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From secret to sensation, Skratch Labs hydration mix taste test

September 13, 2012

It started out two years ago as a secret.

Well, not entirely. Many pro-cyclists used it; about 40% of the riders in the 2011 USA Pro Challenge drank it. “It” didn’t have a name other than “secret drink mix.” Back then the ingredients were mixed in five gallon paint buckets before they found their way into bottles bearing team and other sports nutrition product labels.

Skratch Labs’ Boulder storefront

It sold by word-of-mouth without any marketing, but eventually to keep up with demand and process orders a website called  secretdrinkmix.com appeared.

In early February of 2012 the founders of the secret drink mix product — Ian MacGregor, Allen Lim, and Aaron Foster, named their operation Skratch Labs, which runs out of a storefront on Pearl Street in Boulder, Colorado. Skratch Labs employed eight people when I met MacGregor in June, 2012.

The philosphy behind Skratch products began with the idea that fresh food is better than any recovery drink. The ingredients for the signature hydration mix are simple: start with fresh fruit and add salt and sugar. Nothing artificial.

Packing orders at Skratch Labs in Boulder

The result is a subtle-flavored drink that supplies nutrients and according to MacGregor empties quickly from the stomach — something crucial for pro-cyclists who drink so much during racing and training. But the good taste helps anyone. “If you have to force yourself to drink it, you won’t drink enough,” MacGregor said.

Taste test

Meeting MacGregor in June reminded me that I drink only water on my recreational rides from Lakewood, Colorado to places like Morrison or Golden. I shared this with him, saying I can’t handle the popular sports drinks full strength; they don’t sit well in my stomach. He handed me some single use Lemons & Limes flavor Skratch hydration mix packages and said, “Try them.”

Following are the results from a taste / performance test conducted with five serious recreational cyclists on a 95 degree Fahrenheit day in late June, with most of the subjects riding about 40 miles to and over Lookout Mountain in Golden.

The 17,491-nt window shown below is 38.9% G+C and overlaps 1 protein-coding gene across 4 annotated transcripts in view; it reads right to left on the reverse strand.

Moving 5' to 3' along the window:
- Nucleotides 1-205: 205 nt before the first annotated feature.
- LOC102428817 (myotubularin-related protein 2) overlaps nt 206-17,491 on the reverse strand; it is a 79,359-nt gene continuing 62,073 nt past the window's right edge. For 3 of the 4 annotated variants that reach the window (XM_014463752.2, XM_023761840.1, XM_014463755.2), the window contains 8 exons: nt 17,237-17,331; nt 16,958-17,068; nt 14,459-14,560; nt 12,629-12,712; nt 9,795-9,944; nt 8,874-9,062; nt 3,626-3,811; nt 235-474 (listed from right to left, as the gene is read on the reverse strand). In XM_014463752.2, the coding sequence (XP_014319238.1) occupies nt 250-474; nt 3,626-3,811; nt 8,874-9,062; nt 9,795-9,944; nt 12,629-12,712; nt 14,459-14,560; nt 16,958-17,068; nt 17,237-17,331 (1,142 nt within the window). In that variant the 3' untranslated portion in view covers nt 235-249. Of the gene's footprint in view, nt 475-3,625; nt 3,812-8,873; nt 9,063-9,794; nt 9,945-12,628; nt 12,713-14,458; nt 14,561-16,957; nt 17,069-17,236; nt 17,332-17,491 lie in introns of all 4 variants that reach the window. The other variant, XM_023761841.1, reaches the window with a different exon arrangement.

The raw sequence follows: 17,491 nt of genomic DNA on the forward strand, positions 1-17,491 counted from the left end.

Sure, an experiment with five isn’t scientific. But one perception was clear across four of the five riders, which included people of both sexes; they liked the taste better than the well-known brands on the market, finding it more palatable and less sugary.

Q1: Did the drink mix improve your ride today?

Responses: 2 yes, 1 no (“nothing could make a hotter-n-hell ride better”), 1 don’t know, 1 maybe.

Comments:

  • “I rode well on Lookout.”
  • “My performance is so variable that it’s hard for me to tell if one product is better than another. I know, however, that sport drinks are much better for me than plain water.”
  • “I didn’t feel as tired, had more energy than I normally would on a very hot day.”

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Q2: Compared to other sports drinks, I like this one:

Responses: 4 better, 1 don’t know (“I drank it so fast I really couldn’t tell”).

Comments:

  • “The taste is good without a lot of sugar.” (two similar comments)
  • “It’s more palatable than Gatorade.” (two similar comments)

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Q3: Would you recommend this drink mix to others or use it again?

Responses: 4 yes, 1 nonsensical answer.

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Allen Lim at the Rollerfest benefit for juniors’ cycling in the Boulder Theatre

Ian MacGregor and Jason Donald (l to r)

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